AMY GOODMAN: You have said, Kevin Kamps, that a cover-up is a huge part of this story, as it was with Chernobyl. Why?

KEVIN KAMPS: Well, I mean, as Harvey indicated, if the U.S. Navy—and as you reported—if the U.S. Navy, which is a hundred miles away, has to move an aircraft carrier away from the shore because the radioactivity levels are of concern, then all of these assurances by Tokyo Electric Power Company and the Japanese government that everything’s really OK—I mean, a statement made two days ago by the chief spokesman for the government, the secretary of the cabinet, was that the evacuation is underway, and the wind is blowing out to sea, so everything is really going to be OK. Well, we have indications that the wind direction may change towards the mainland of Japan. So, those false assurances are not helping the situation.

And another question that needs to be asked is, well, if the wind is blowing out to sea, what’s in that direction? Well, the United States is in that direction. And we see, again, the U.S. Nuclear Regulatory Commission saying no harmful level of radioactivity could reach the United States. While we’re in the middle of this crisis, a new reactor is now melting down. How did they determine that the containments are going to hold? How did they determine that the radioactivity will not blow in large quantities to the United States?

Nuclear fails the test

Nuclear Rods Melting Inside Three Fukushima Reactors, Japan Admits

Can U.S. Nuclear Plants Handle a Major Natural Disaster?

Union of Concerned Scientists

All Things Nuclear
Insights on Science and Security
Reactor Core Cooling

ABCs of Japan's Nuclear Reactor Disaster

Nuclear Power: A resurgence we Can't Afford

Greenpeace--The latest updates

Articles From Jay Hanson:

Japan Faces Potential Nuclear Disaster as Radiation Levels Rise

Panic swept Tokyo on Tuesday as radiation levels surged there

Japan radioactivity could enter food chain, kids at risk
'For some individuals even a small amount of radiation can raise the risk of cancer'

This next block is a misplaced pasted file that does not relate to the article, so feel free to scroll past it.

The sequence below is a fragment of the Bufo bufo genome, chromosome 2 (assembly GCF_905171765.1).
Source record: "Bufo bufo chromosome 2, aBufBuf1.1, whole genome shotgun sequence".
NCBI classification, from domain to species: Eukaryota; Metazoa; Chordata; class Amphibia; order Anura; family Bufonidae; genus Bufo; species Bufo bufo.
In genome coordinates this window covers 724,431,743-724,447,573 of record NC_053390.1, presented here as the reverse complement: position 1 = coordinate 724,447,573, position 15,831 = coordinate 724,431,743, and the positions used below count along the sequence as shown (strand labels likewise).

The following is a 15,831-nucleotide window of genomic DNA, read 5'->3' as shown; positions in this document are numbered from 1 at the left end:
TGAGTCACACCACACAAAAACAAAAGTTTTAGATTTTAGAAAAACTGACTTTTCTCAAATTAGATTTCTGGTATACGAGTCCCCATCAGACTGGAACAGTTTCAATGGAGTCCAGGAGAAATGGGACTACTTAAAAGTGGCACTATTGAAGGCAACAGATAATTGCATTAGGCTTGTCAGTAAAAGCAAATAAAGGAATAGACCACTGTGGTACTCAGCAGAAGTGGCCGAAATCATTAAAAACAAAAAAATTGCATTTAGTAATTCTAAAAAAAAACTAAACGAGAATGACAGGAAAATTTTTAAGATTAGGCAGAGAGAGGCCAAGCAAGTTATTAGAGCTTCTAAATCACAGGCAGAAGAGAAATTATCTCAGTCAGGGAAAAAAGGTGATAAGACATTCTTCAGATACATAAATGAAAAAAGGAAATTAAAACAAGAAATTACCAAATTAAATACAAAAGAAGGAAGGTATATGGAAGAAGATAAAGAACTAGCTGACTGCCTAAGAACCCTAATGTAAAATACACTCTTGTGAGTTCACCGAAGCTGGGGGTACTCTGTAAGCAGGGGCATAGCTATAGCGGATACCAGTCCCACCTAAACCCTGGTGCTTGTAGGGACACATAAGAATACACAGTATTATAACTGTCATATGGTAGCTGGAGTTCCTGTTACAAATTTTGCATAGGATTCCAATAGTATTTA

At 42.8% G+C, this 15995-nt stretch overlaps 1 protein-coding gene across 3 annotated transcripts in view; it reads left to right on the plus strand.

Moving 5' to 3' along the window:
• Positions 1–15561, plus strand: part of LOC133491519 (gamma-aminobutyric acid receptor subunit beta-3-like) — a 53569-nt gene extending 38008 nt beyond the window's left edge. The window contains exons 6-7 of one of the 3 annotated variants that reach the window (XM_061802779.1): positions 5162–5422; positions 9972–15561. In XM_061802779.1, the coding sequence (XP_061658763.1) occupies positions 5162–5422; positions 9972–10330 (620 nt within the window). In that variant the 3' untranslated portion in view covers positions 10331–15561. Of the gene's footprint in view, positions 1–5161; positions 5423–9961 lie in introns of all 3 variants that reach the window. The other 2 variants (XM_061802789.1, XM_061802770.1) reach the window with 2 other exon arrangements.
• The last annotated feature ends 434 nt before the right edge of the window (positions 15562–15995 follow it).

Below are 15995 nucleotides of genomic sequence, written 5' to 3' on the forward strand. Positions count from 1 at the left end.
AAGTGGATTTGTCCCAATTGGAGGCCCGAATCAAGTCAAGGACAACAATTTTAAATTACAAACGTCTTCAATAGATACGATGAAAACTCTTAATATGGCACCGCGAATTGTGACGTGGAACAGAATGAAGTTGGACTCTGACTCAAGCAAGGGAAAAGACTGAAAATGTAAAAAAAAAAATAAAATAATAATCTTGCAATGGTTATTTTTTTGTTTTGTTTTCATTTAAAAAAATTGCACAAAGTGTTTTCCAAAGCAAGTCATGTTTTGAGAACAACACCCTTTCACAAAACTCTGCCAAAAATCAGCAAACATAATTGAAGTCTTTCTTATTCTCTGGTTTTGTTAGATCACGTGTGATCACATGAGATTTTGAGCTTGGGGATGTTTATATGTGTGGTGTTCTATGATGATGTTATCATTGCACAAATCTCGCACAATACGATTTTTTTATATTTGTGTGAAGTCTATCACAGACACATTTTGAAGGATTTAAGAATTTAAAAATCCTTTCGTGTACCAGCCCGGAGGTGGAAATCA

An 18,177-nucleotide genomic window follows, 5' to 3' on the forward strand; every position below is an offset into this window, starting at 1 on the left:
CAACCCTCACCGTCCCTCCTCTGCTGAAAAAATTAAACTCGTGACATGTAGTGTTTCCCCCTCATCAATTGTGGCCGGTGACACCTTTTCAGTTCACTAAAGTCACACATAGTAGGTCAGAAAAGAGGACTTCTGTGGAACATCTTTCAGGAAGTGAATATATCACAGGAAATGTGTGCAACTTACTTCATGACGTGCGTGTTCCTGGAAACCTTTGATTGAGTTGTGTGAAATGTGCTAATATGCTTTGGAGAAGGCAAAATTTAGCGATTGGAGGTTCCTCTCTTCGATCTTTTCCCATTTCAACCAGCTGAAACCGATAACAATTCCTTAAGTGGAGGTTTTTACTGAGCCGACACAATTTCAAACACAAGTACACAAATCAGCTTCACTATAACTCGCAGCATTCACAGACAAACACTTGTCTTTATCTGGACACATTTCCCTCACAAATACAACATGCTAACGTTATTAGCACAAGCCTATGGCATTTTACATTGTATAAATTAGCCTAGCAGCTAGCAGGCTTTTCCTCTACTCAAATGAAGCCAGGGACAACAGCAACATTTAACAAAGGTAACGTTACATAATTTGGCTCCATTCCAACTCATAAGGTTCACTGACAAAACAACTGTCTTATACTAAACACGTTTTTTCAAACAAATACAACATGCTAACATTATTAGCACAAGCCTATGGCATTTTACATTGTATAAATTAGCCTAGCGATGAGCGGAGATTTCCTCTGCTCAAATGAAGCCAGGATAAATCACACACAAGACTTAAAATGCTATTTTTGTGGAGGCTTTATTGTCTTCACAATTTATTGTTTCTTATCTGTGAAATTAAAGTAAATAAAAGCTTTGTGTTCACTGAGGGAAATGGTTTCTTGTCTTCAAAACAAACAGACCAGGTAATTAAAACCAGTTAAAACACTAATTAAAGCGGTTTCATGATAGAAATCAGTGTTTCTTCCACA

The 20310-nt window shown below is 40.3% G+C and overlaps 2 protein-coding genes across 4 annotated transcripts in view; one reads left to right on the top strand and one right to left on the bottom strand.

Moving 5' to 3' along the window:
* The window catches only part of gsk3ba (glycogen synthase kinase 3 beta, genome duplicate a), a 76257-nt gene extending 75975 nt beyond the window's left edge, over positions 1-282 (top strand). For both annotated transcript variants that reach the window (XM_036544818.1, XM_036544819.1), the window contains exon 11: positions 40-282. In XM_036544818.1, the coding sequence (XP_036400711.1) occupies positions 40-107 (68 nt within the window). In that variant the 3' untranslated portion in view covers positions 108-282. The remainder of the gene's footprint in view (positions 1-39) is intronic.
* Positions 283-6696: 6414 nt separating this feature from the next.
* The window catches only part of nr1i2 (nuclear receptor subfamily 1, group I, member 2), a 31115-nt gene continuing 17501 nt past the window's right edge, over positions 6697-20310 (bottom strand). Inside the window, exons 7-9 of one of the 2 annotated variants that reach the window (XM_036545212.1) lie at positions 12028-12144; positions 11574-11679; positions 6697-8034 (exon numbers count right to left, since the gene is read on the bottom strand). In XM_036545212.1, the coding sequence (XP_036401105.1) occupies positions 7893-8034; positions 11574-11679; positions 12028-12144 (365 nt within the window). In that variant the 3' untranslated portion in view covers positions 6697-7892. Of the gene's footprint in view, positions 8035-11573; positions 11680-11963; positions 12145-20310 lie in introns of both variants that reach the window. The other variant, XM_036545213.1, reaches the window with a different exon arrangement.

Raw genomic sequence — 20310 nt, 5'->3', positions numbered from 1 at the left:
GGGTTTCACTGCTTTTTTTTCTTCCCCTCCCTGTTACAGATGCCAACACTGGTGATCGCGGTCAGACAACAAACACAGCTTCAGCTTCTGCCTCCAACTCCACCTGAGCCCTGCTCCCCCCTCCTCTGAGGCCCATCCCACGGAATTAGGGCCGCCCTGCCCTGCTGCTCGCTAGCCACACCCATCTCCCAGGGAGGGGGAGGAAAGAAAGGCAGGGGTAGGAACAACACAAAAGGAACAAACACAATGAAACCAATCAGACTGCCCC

Japan crisis: third explosion raises spectre of nuclear nightmare

By Gordon Rayner and Martin Evans 11:53PM GMT 14 Mar 2011

A huge explosion hit another reactor at an earthquake-damaged Japanese nuclear power plant early Tuesday, the third blast since Saturday, the plant operator said.

"There was a huge explosion" between 6:00 am (2100 GMT Monday) and 6:15 am at the number-two reactor of Fukushima No.1 nuclear power plant, a Tokyo Electric Power Co (TEPCO) spokesman said.

The government also reported apparent damage to part of the container shielding the same reactor at Fukushima 250 kilometres (155 miles) northeast of Tokyo, although it was unclear whether this resulted from the blast.

Chief Cabinet Secretary Yukio Edano told reporters the suppression pool of the number-two nuclear reactor appeared to have been damaged.

This is the bottom part of the container, which holds water used to cool it down and control air pressure inside.

"But we have not recorded any sudden jump in radiation indicators," Edano added.
Earlier a cloud of radioactive dust billowed from the Fukushima Daiichi power plant after it suffered its second explosion in three days.

Government officials admitted that it was “highly likely” the fuel rods in three separate reactors had started to melt despite repeated efforts to cool them with sea water. Safety officials said they could not rule out a full meltdown as workers struggled to keep temperatures under control in the cores of the reactors.

The Fukushima crisis now rates as a more serious accident than the partial meltdown at Three Mile Island in the US in 1979, and is second only to the 1986 Chernobyl disaster, according to the French nuclear safety authority. After insisting for three days that the situation was under control, Japan urgently appealed to US and UN nuclear experts for technical help on preventing white-hot fuel rods melting.

The International Atomic Energy Agency (IAEA) said it was “unlikely” that the accident would turn into another Chernobyl, but failed to rule it out completely.

US Nuclear Power Policy
The commitment to nuclear power as part of the USA's long-term energy strategy continues with the Obama administration, but there has been a reduction in some nuclear programs as a result of greater emphasis on alternative sources of energy. . . . .
[But perhaps Obama deserves credit for the following. . . .]